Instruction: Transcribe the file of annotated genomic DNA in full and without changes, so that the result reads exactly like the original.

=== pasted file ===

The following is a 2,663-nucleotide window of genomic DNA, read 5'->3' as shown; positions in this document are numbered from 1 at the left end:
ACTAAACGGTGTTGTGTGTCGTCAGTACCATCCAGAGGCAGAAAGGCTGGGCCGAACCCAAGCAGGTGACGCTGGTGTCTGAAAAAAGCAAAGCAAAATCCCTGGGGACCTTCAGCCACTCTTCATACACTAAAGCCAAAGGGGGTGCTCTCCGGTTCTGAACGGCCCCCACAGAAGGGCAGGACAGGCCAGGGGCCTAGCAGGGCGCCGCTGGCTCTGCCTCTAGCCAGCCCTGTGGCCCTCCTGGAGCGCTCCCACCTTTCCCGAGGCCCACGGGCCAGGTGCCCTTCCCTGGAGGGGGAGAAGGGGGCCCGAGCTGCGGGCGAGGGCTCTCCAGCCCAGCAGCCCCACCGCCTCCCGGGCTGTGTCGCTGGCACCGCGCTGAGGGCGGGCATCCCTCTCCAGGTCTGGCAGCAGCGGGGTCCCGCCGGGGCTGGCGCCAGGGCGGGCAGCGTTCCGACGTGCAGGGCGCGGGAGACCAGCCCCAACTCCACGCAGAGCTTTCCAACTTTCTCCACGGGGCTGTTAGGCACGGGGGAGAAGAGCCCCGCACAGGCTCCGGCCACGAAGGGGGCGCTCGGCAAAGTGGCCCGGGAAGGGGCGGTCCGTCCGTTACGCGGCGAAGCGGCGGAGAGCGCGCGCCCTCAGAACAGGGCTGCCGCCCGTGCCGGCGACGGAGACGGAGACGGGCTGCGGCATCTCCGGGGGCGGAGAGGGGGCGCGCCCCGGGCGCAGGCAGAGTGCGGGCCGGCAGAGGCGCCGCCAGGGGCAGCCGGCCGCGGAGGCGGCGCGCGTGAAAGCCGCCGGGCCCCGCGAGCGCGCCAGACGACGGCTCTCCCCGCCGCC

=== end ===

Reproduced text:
The following is a 2,663-nucleotide window of genomic DNA, read 5'->3' as shown; positions in this document are numbered from 1 at the left end:
ACTAAACGGTGTTGTGTGTCGTCAGTACCATCCAGAGGCAGAAAGGCTGGGCCGAACCCAAGCAGGTGACGCTGGTGTCTGAAAAAAGCAAAGCAAAATCCCTGGGGACCTTCAGCCACTCTTCATACACTAAAGCCAAAGGGGGTGCTCTCCGGTTCTGAACGGCCCCCACAGAAGGGCAGGACAGGCCAGGGGCCTAGCAGGGCGCCGCTGGCTCTGCCTCTAGCCAGCCCTGTGGCCCTCCTGGAGCGCTCCCACCTTTCCCGAGGCCCACGGGCCAGGTGCCCTTCCCTGGAGGGGGAGAAGGGGGCCCGAGCTGCGGGCGAGGGCTCTCCAGCCCAGCAGCCCCACCGCCTCCCGGGCTGTGTCGCTGGCACCGCGCTGAGGGCGGGCATCCCTCTCCAGGTCTGGCAGCAGCGGGGTCCCGCCGGGGCTGGCGCCAGGGCGGGCAGCGTTCCGACGTGCAGGGCGCGGGAGACCAGCCCCAACTCCACGCAGAGCTTTCCAACTTTCTCCACGGGGCTGTTAGGCACGGGGGAGAAGAGCCCCGCACAGGCTCCGGCCACGAAGGGGGCGCTCGGCAAAGTGGCCCGGGAAGGGGCGGTCCGTCCGTTACGCGGCGAAGCGGCGGAGAGCGCGCGCCCTCAGAACAGGGCTGCCGCCCGTGCCGGCGACGGAGACGGAGACGGGCTGCGGCATCTCCGGGGGCGGAGAGGGGGCGCGCCCCGGGCGCAGGCAGAGTGCGGGCCGGCAGAGGCGCCGCCAGGGGCAGCCGGCCGCGGAGGCGGCGCGCGTGAAAGCCGCCGGGCCCCGCGAGCGCGCCAGACGACGGCTCTCCCCGCCGCC